Last week I talked about making butter. Now, it’s time for buttermilk!
But first, as promised, I wanted to explain why butter can be different colors, depending on the time of year. If my family milk cow is eating plenty of grass (spring and summer), the butter I make from her cream will be very yellow. When Sienna is eating mostly hay, because it’s wintertime, her butter will be almost white. The amount of carotene, the vegetable form of vitamin A, in her diet is what determines the color of the butter. Grass has more carotene than hay or grain. Some annatto is often added to store-bought butter to give it the yellow-hue people are used to seeing in their butter. Back to buttermilk…
Traditional buttermilk is what’s leftover after you make butter. I usually put it on my garden. In short, it doesn’t taste good. All the butterfat has been drained from the cream, and it’s only the whey left behind. Not even my pets seem to like this kind of buttermilk. However, I’m sure that’s not the kind of buttermilk you know and use.
Cultured buttermilk is something entirely different. I make this every two weeks or so. This is the creamy, tangy, sour stuff that makes a great ingredient for pancakes, waffles, biscuits, cakes, basically anything high in carbs.
I keep buttermilk on hand, because once you use a culture to make the first batch, you can continue to use the old batch to make a new batch. (Same with yogurt.) Plus, it’s handy to always have buttermilk in my fridge. Not only do I use it to make baked goods, but I also use it to make ranch dressing and sour cream. You can also make buttermilk syrup with it if you have a sweet tooth. Some people will drink buttermilk plain. I don’t prefer it this way, but it is healthy. Like yogurt, buttermilk has probiotics in it.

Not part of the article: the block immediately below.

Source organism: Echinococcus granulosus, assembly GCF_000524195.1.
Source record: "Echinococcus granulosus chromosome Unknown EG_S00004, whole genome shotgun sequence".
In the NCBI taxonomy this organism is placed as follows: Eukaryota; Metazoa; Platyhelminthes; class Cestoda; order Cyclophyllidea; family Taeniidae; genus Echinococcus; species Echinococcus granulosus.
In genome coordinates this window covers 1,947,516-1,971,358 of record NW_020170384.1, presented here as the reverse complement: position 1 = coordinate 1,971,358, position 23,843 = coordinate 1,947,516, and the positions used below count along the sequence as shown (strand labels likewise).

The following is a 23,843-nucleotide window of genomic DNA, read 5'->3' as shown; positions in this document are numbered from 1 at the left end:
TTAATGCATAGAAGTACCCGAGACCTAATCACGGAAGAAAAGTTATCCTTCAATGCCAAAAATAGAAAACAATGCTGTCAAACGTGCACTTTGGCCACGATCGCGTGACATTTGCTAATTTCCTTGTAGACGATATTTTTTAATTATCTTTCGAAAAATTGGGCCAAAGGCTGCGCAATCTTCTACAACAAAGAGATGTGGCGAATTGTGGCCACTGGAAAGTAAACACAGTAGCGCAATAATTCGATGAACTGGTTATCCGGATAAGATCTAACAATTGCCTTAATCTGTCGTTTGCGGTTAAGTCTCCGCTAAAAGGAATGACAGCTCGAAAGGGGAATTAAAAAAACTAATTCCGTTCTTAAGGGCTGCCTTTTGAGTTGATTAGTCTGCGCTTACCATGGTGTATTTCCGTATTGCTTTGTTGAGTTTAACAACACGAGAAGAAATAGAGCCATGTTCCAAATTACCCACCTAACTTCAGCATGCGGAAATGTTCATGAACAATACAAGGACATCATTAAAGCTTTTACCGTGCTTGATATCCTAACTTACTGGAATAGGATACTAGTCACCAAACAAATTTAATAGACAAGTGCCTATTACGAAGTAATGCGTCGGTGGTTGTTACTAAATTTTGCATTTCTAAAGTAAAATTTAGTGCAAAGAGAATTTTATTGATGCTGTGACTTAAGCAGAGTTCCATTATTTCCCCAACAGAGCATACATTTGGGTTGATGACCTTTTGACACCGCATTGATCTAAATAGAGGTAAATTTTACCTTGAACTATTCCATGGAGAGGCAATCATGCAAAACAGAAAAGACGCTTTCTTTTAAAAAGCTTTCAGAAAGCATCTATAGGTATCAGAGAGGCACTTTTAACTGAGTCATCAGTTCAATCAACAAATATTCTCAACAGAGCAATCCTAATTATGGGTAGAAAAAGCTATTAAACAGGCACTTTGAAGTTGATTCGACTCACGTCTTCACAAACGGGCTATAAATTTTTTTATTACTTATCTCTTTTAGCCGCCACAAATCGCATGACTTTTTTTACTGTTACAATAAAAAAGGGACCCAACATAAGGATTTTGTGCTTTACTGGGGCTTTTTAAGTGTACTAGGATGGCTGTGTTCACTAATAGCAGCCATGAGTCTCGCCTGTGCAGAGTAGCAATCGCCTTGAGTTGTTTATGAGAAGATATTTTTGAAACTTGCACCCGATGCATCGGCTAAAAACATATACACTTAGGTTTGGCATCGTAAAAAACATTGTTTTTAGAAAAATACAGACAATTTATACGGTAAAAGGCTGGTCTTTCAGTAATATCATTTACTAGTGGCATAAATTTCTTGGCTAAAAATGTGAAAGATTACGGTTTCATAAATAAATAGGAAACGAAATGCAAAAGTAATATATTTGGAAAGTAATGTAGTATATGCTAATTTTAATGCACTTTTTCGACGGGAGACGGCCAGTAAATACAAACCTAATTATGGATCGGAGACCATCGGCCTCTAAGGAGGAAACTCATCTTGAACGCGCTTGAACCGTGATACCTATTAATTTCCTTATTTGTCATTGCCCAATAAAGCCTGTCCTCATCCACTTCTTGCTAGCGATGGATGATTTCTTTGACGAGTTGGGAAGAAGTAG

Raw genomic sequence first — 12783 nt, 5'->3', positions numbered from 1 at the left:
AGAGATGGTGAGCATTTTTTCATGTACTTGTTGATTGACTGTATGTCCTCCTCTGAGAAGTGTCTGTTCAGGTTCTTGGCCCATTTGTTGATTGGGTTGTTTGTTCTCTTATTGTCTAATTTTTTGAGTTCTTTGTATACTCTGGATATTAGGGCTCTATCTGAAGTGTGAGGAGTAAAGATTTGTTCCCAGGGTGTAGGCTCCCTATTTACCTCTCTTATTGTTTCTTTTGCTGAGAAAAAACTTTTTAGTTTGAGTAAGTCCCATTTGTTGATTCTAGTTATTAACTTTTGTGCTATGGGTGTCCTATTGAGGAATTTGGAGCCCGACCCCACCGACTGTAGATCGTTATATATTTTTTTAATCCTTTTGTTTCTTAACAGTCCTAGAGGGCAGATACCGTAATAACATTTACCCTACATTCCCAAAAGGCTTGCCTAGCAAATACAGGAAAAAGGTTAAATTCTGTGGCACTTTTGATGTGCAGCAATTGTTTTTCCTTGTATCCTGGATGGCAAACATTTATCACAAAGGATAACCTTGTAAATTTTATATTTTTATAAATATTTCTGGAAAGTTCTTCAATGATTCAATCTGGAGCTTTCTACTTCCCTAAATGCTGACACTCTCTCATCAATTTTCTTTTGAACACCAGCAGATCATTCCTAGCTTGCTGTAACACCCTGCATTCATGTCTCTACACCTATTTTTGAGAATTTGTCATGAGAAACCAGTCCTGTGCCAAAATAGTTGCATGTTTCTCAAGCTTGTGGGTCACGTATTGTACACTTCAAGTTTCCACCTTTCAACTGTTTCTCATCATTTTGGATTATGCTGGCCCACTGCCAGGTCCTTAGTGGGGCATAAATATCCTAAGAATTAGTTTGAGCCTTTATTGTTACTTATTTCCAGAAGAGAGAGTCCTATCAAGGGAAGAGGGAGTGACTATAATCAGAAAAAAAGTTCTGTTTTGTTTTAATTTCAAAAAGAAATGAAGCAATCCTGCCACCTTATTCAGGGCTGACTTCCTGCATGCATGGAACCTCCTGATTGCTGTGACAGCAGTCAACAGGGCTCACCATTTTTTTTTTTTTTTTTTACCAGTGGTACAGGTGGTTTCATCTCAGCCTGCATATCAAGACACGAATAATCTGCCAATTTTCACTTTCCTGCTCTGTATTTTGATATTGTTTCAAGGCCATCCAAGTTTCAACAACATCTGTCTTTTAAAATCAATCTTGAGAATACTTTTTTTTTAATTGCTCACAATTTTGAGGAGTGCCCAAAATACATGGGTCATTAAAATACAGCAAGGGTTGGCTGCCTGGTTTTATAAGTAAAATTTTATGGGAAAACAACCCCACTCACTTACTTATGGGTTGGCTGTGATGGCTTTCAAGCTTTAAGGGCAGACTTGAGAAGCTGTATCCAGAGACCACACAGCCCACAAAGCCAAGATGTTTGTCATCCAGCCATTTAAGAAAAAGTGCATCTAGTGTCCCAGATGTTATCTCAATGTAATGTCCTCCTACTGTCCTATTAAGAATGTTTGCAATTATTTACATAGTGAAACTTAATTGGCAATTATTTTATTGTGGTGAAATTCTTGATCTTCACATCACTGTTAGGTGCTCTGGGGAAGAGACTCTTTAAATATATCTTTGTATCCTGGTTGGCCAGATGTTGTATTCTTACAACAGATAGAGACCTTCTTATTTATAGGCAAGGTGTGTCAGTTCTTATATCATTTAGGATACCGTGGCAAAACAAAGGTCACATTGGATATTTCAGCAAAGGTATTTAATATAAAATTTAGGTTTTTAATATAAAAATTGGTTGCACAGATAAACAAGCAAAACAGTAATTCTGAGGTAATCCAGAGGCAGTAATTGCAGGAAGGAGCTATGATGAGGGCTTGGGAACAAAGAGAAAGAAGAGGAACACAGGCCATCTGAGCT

Buttermilk is quite easy to make. I will include the recipe I use below. And, once you have it, you can mix it with cream to make sour cream. I have never tried the below recipe with pasteurized milk or buttermilk from the store. So, it may or not work with that, but it works very well with raw milk. I get all my cultures from a great website: New England Cheesemaking Supply Co.
- 4 cups whole or skim milk
- ⅔ cup cultured buttermilk or 1 packet buttermilk culture
- Bring milk to 85° F in a saucepan on the stove. (This won’t take long.)
- Pour warmed milk into a glass or ceramic container. Add the buttermilk or dried buttermilk culture. Using a wire whisk or metal spoon, stir until throughly combined.
- Put lid on container, and let sit at room temperature for 12 hours.
- Transfer container to refrigerator. Will keep for about two weeks.